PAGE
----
Mark Stepanian is the President and CXO at CAVU Designworks, a company founded by and led by engineers. CAVU engineers stories, solutions, attractions, ROI, and creativity. CAVU is determined to bring new blood to an industry rooted in innovations, while maintaining the legacy of those innovators that came before. At the end of the day, the most important thing engineered is an experience. In this conversation, Mark walks us through the concepts of Experience Engineering, non-linear storytelling, and giving guests agency.
“My job, as the president, is to be the chief listener.”
The concept of experience engineering refers to attractions and entertainment venues as much as it applies to employees. Mark refers to himself as the “chief listener” because it’s critical that he keep his finger on the pulse of what the employees are thinking and feeling so they work collaboratively and effectively.
Mark takes the concept of listening to another level when he talks about listening to CAVU’s clients and the industry as a whole. Of course, after you’ve listened, you have to do something with that information. Mark explains that after all of that data is gathered through conversation, a course has to be charted to help an employee reach their goals, build an incredible attraction or engage with the industry at large.
“We build full-scale modules of some of our attractions, simply because people haven’t experienced this type of storytelling before and there is no historical data about its popularity.”
Getting people to understand how a brand new type of attraction will feel or how fun it will be has been a struggle for the team at CAVU. They found that building full-scale modules of their attractions is the best way to demonstrate, rather than tell, a prospective client what to expect from their approach to experiences.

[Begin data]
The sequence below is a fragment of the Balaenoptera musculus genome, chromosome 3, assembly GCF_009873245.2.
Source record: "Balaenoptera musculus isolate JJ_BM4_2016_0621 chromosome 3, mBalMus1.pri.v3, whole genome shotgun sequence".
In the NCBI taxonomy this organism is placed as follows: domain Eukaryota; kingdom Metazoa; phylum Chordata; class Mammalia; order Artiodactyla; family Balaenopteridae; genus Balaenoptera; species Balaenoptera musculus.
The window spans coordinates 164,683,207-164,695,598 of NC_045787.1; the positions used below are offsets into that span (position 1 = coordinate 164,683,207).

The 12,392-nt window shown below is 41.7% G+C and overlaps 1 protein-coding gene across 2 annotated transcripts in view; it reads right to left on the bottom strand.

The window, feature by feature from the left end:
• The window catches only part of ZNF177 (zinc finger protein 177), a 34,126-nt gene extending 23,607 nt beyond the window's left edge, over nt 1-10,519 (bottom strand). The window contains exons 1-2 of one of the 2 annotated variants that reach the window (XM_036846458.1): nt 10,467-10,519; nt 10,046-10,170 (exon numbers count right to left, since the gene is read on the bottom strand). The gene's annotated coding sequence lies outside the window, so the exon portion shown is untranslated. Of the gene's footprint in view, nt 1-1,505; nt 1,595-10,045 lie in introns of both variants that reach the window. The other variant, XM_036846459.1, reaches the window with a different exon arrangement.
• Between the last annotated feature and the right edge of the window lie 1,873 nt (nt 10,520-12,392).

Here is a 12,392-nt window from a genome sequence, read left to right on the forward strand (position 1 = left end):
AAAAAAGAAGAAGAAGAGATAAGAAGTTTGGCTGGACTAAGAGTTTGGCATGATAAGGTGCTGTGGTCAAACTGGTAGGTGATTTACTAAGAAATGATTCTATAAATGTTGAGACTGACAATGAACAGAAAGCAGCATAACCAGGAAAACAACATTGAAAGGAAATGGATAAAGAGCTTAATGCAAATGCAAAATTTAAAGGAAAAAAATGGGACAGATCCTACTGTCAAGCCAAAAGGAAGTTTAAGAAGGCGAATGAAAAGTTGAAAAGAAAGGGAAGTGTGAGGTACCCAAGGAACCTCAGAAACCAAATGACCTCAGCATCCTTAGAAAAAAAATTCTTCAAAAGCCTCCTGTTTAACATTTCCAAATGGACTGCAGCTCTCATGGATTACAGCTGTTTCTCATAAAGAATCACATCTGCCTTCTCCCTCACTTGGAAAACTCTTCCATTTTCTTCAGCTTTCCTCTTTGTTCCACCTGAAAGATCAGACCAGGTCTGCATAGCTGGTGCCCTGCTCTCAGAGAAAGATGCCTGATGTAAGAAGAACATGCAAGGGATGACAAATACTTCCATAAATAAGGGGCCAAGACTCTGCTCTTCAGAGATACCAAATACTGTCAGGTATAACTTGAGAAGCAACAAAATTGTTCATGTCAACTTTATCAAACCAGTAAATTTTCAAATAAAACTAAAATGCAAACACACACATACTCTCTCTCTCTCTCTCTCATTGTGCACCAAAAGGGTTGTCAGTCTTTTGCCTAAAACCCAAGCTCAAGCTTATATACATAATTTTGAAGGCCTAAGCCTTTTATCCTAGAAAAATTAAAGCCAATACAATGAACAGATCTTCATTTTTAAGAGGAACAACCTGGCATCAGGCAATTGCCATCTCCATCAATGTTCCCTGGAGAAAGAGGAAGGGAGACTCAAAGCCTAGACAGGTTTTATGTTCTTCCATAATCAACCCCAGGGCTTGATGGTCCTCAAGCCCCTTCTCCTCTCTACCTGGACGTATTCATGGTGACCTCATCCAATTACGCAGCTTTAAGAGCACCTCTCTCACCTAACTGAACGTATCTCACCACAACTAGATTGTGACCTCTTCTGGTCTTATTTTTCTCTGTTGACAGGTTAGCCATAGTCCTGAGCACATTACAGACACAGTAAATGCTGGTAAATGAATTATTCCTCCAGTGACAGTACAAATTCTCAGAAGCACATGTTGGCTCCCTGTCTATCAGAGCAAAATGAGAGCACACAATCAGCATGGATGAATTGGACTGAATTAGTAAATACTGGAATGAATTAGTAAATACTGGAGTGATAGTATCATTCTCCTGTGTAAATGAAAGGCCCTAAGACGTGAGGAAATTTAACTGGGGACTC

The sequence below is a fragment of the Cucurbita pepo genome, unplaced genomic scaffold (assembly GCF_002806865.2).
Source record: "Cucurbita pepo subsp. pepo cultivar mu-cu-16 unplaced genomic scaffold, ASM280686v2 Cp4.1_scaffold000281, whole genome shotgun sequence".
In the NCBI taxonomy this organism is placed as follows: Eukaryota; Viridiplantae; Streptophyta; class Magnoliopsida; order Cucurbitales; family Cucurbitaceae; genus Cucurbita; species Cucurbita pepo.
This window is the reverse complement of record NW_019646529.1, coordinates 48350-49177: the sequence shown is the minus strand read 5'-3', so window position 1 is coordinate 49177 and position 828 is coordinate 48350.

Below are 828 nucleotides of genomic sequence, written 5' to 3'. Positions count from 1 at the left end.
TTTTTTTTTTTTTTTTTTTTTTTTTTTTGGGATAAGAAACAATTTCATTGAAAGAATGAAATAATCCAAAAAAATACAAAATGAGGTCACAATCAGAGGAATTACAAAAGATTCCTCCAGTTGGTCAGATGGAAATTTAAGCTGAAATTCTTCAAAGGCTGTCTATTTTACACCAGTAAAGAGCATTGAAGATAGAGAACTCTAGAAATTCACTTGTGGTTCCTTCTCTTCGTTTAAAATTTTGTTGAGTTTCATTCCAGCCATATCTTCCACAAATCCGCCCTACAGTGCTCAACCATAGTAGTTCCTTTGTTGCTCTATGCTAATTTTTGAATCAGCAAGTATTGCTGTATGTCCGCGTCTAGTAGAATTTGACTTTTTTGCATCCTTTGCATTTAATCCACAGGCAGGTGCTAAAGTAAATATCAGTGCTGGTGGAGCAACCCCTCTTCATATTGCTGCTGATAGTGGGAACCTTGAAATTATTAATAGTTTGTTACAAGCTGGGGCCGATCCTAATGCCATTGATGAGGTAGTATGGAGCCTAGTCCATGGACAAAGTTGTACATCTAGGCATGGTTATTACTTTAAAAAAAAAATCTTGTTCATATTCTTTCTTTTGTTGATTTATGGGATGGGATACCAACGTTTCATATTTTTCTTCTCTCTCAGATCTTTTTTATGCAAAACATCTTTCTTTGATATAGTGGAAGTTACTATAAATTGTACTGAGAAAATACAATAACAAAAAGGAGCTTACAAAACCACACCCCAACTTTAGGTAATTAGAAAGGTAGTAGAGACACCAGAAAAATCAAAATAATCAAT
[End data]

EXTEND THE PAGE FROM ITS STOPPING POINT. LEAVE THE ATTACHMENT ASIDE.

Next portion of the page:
On many attractions, the story is neatly laid out in front of the audience and they are positioned to see exactly what the storyteller wants them to see. With CAVU’s approach to non-linear storytelling, they take into account the various aspects and directions that need to be considered if the story goes in a certain direction. This makes the development more complicated, but increases the opportunity for guests to want to repeat the attraction and have a different experience.
Giving Guests Agency
“A positive guest experience, right now, is the belief that everybody has to win. I think that’s going to change.”
Mark equates giving guests agency to participate and guide their own story to the maxim of, “it’s about the journey, not the destination.” This means that losing, or not always winning, could be okay, because the journey is the transformative experience, not the outcome.
Taking that a step further, Mark says he feels people are going to start being okay with losing because that means they really taxed and challenged themselves. And if they really want to win, they’ll have to ride again.
This does not mean that there aren’t critical show and story points along the way. There are. Mark explains that the balance of giving guests agency is that they have to still perform within the context of the overall story, especially if there are others experiencing a parallel story at the same time.
This podcast wouldn’t be possible without the incredible work of our amazing team:
- Audio and video editing by Abigail Giganan
- Scheduling and correspondence by Kristen Karaliunas
- Branding and design by Fabiana Fonseca
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